Happy New Year!
We hope that the start to 2014 brings with it new energy and positive growth, both personally and professionally, to everyone in our Bananacado network.
This first 2014 edition of the newsletter is filled to the brim with tools to jump start the authentic fairtrade conversation: perfect timing for those with resolutions to eat better and make the world a better place. Marvel at the 2013 Impact Infographic, or watch a new animated short about banana history, or plan to attend the Banana Conference in Boston in March. But pass on what you learn to colleagues, friends, and customers. We’re putting our best foot forward this year- not just leaning on past success, but gearing up for what lies ahead. We’re counting on you to help raise the debate over our food system in 2014.
But first, an update on fairtrade certified pricing in 2014…
New Fairtrade Minimum Pricing Established for 2014
If you are unfamiliar with how fairtrade certification works, the most basic rule is that in order to be considered certified, grower and buyer must agree to purchase product at or above the minimum price established by the certification agency being used. For example, our own Equal Exchange Bananas are certified fairtrade by the Fairtrade Labeling Organization (FLO), which is an international body tasked with determining what the minimum, or “fair,” price should be. This is why the FLO seal appears on each bunch of Equal Exchange bananas sold.
As of January 1st, the average minimum price across all the producing countries for bananas increased $0.60 per 40 lb. box (under FLO). This is hugely positive for farmers within the system: not only will they get more for their labor, they will be at less of a disadvantage when negotiating contracts with buyers looking to suppress price increases – something that fairtrade was designed to combat.
Bananas: A new documentary called, “Banana Land: Blood, Bullets and Poison,” by filmmaker Jason Glaser, tells the sordid story of plantation grown bananas. It is a story many already know and very well may be the reason why you purchase Equal Exchange bananas. If you’d like to brush up on your banana history, take a look at this animated excerpt from Jason’s film:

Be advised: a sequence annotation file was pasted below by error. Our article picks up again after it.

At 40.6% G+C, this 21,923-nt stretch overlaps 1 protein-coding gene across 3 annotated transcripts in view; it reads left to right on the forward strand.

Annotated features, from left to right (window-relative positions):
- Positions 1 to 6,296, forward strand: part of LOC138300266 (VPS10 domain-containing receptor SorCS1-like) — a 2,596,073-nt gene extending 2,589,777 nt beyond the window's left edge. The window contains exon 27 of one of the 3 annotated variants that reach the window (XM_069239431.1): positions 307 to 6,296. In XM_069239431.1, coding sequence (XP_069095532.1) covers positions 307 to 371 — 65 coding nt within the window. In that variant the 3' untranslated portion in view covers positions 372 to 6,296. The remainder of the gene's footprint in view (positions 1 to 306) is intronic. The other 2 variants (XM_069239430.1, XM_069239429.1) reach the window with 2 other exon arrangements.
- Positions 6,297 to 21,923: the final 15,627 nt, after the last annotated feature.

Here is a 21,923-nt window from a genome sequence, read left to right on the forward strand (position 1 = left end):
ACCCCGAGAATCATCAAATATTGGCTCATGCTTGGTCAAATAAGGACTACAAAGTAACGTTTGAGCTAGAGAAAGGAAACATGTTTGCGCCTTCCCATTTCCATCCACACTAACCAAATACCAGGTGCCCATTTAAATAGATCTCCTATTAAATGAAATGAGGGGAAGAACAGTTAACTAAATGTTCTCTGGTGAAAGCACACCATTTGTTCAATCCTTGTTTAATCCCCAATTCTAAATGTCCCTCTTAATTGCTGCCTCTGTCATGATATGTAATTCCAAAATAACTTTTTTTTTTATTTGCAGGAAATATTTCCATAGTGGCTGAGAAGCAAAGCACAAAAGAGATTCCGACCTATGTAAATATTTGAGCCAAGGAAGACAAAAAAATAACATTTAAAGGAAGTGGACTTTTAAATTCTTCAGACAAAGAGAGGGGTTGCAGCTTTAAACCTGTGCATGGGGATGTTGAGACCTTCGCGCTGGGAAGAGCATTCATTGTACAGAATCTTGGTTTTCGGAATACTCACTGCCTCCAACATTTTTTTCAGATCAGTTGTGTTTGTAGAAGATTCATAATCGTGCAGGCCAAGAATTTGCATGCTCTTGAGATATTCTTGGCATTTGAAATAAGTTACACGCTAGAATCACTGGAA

Avocados: It’s not hard to draw the parallels between the banana story and the Mexican-grown avocado industry in the United States. Small farmers are systematically disenfranchised by governments and markets, and the result of clashes is often violent. Less has been written about the atrocities occurring in the avocado business, but as the US market grows, more is coming to light. Here is some coverage we’ve seen come out.
Tip: Read the following articles in order as they appear here
For comparison, 2012 stats were:
11,000,000 Equal Exchange Bananas sold
$1,600,000 paid directly to small farmers
$143,000 paid to farmers as a social premium
We love that growth!!!
The 2013 Infographic will be available for download here soon.
If you need it in the meantime, email email@example.com
You are cordially invited to Equal Exchange’s
The Future of
March 21st, 22nd, and 23rd 2014
Join an Ecuadorian banana farmer; produce managers and distributors; students and academics; journalists, activists, and allies to discuss the future of this powerful movement.
Special Guest Panelists Include:
President, El Guabo Cooperative, Guayaquil, Ecuador
author of “Bananas: The Fate of the Fruit that Changed the World”
General Manager, El Guabo Cooperative, Guayaquil, Ecuador
Founder of BananaLink, a non-profit working for fair and sustainable banana trade in the UK
Hans-Willem van der Waal,
CEO of Agrofair (original investor in Equal Exchange Bananas), European importer, Netherlands, EU
Other special guest panelists to be announced!
Register by February 1st and admission is only $25.00 per person for all three events.
Learn more and RSVP to each event at http://BananaCon2014.eventzilla.net